Activist, journalist, Min. J. Kojo Livingston dies
9th September 2013 · 0 Comments
By Fritz Esker
Minister J. Kojo Livingston, an activist with more than 40 years of experience in community organizing, advocacy, and street-level outreach, died of natural causes in Shreveport, La. on Wednesday, September 4. He was 58.Livingston was ordained as a Baptist minister in 1984. He founded Liberation Ministries in New Orleans in 1998 with his wife, Shannon. The ministry remained in New Orleans until their Upper 9th Ward home was destroyed in Hurricane Katrina. After the storm, they chose to stay in Shreveport near family members. In 2006, they opened Destiny One Ministries in Shreveport, La. Livingston’s ministry preached the benefits of street-level outreach and Livingston worked on many violence prevention programs.
According to the Destiny One Ministries website, Liberation Zone/Destiny One Ministries (LZ/D-1) is a Christian ministry with Black/Afrikan Nationalist politics and culture, meaning that our focus is the uplift of Black people in North America and the world as our first priority in creating a better planet for all.”
On the D-1 website, Shannon and Kojo Livingston list the names of some of the elders who have played pivotal roles in the development and direction of Liberation Zone/Destiny One Ministries, including Sis. Dara Abubakari (aka Virginia Collins), Dr. Morris F.X. Jeff Jr., Mother Estelle James, Mama Alma Watkins, Queen Mother Suma Diarra, Baba Chuck Siler, Baba Harold Batiste, Baba Takuna Tarhaka, Baba Minor Bell, Baba Royal Hill, Mama Rose Ventriss Williams, Mama Eileen St. Julien and the Rev. Dwight Webster.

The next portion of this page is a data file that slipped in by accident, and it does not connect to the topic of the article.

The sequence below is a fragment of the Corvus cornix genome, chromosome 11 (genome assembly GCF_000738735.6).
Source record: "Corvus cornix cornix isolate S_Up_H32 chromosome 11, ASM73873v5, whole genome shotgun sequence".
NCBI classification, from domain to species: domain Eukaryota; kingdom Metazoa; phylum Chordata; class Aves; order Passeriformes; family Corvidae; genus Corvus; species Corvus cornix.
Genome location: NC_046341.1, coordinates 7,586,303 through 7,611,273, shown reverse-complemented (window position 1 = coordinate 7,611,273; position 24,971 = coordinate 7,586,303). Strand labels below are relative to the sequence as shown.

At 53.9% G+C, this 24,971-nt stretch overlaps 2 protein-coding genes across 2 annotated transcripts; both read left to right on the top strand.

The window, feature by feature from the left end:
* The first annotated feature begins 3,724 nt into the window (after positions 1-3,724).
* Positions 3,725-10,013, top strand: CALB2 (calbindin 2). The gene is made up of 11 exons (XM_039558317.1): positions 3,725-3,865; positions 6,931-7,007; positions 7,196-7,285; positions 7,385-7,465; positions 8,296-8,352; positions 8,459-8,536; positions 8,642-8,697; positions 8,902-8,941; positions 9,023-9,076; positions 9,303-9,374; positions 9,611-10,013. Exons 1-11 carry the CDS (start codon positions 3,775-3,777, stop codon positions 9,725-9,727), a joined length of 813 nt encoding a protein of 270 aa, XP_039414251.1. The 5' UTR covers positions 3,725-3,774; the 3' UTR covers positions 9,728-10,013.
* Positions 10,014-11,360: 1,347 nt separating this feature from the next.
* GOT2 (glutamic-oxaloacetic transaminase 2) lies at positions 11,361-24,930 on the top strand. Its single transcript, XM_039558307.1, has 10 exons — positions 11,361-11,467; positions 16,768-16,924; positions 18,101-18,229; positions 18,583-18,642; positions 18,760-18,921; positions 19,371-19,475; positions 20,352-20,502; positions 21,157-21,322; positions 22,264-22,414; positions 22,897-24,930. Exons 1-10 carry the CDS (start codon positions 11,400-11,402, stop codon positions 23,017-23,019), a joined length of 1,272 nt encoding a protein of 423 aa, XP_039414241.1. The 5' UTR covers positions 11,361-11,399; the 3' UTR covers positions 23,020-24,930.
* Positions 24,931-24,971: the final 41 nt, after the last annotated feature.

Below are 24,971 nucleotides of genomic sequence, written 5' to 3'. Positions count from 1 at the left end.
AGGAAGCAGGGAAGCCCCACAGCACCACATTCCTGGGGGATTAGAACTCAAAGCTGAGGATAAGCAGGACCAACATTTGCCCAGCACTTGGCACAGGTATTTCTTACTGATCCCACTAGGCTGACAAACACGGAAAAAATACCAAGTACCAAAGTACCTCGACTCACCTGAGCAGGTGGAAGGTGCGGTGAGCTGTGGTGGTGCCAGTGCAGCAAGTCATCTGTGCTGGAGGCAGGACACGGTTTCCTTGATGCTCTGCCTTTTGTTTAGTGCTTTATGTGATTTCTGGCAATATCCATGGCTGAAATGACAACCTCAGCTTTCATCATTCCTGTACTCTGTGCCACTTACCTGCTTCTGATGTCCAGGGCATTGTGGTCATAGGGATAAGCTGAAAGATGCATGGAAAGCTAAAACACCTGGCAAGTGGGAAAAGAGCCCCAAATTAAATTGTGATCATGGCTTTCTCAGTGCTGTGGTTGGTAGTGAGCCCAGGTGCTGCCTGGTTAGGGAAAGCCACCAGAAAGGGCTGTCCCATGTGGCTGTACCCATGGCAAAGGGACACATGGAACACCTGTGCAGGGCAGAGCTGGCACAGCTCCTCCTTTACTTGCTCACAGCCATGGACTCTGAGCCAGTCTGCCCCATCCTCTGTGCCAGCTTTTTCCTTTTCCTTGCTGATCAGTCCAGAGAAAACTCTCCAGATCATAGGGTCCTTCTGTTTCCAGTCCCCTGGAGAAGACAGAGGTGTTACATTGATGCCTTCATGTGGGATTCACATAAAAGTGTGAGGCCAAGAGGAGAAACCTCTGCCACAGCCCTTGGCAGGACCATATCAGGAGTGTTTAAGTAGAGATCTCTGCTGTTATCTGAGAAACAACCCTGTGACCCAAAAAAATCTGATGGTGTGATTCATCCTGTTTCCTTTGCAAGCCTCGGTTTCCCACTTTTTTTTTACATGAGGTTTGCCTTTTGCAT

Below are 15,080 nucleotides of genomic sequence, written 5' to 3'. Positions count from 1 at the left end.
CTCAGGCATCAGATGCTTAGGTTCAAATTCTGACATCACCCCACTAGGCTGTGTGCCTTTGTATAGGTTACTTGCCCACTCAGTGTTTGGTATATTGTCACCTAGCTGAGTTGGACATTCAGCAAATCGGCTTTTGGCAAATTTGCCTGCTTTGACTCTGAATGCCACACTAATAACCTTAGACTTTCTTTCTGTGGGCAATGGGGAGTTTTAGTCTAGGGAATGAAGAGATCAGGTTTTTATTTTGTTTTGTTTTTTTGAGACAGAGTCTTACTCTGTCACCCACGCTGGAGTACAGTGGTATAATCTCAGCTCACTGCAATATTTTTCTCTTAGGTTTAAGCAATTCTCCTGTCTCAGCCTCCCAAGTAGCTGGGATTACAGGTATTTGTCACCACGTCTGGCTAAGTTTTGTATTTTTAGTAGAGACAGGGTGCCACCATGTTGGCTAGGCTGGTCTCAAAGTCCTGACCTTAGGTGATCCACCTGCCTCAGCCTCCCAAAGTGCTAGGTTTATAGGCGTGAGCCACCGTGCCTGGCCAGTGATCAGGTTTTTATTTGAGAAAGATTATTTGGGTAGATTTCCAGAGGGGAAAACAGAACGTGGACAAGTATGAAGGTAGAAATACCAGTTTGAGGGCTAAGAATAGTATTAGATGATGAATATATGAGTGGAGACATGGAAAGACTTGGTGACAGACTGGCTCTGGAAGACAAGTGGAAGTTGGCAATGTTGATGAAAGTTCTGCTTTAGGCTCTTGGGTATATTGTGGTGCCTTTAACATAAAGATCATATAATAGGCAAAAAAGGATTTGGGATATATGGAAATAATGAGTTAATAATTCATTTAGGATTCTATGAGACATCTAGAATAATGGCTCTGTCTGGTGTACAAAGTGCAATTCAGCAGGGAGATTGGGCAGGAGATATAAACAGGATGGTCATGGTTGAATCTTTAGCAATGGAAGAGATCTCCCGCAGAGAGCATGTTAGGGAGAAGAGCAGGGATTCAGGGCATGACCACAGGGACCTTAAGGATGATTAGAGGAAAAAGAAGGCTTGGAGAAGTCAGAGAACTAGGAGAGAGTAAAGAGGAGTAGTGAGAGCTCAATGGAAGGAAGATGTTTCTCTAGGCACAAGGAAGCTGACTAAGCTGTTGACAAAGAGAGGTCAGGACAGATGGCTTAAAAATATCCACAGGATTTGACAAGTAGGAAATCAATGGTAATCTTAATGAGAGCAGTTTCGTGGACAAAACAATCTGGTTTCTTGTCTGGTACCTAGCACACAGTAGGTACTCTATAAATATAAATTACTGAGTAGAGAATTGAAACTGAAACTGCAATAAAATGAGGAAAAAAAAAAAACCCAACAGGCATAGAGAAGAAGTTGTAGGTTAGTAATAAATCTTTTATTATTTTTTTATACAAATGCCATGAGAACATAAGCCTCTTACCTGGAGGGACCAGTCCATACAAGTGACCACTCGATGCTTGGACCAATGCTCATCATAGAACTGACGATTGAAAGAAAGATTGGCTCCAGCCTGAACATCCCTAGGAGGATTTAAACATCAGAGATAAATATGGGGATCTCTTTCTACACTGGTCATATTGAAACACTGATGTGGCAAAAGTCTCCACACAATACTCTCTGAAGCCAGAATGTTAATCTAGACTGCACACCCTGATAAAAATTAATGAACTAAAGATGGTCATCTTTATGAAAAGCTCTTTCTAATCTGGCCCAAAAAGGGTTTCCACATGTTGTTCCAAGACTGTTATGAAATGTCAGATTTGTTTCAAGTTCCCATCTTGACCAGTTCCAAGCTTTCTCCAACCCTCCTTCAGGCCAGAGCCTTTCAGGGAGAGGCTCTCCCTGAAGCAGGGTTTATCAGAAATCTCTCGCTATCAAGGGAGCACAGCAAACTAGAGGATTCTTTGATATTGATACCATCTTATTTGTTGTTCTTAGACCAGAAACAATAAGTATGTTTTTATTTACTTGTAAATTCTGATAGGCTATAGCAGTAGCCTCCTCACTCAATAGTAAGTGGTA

“We believe the Supreme Purpose of all Christian Ministry is to Promote a Personal Relationship with God, the Creator, through the teachings, example and sacrifice of Jesus Christ,” LZ/D-1 Ministries says in its mission statement. “We also believe that this Relationship, when genuine, results in the fulfillment of one’s Destiny (God’s plan for the life of a person or group) and the eternal salvation of one’s immortal, conscious soul.
“The practical manifestation of The Supreme Purpose is the Specific Mission of this Ministry which is to:
• pursue the complete physical, cultural, political, economic and spiritual Liberation of Black/African people in the United States and the world;
• help Black/Afrikan people fulfill our God-Given Destiny as a strong, prosperous and righteous people who will lend light and leadership to the world in becoming more like the Creator.”
Min. Livingston’s current and past affiliations include Christian Unity Baptist Church (New Orleans), the U.N.I.A., the Republic of New Afrika, Amnesty International, SCLC, the New Orleans Committee Against Apartheid and others.